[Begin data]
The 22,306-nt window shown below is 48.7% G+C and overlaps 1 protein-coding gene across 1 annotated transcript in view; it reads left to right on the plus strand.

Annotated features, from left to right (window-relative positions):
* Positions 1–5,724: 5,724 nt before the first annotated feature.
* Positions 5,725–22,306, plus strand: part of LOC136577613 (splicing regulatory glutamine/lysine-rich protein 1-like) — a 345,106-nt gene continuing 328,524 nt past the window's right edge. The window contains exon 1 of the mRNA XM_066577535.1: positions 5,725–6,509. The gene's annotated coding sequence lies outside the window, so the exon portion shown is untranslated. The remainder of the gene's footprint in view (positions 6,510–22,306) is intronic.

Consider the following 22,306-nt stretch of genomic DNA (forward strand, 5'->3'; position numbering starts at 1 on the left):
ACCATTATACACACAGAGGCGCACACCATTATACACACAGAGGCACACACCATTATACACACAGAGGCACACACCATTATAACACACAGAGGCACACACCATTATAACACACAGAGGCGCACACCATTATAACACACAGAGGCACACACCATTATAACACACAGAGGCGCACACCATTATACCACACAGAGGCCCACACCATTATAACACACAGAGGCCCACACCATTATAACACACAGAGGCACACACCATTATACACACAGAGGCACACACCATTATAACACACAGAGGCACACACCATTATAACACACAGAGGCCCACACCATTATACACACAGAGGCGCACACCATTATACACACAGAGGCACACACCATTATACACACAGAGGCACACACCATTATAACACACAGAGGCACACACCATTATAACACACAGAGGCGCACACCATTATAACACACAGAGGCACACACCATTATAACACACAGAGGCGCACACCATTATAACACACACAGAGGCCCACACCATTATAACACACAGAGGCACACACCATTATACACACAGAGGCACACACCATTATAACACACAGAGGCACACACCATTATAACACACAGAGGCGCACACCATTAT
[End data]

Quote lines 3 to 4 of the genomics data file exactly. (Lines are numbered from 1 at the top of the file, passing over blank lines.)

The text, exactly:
* Positions 1–5,724: 5,724 nt before the first annotated feature.
* Positions 5,725–22,306, plus strand: part of LOC136577613 (splicing regulatory glutamine/lysine-rich protein 1-like) — a 345,106-nt gene continuing 328,524 nt past the window's right edge. The window contains exon 1 of the mRNA XM_066577535.1: positions 5,725–6,509. The gene's annotated coding sequence lies outside the window, so the exon portion shown is untranslated. The remainder of the gene's footprint in view (positions 6,510–22,306) is intronic.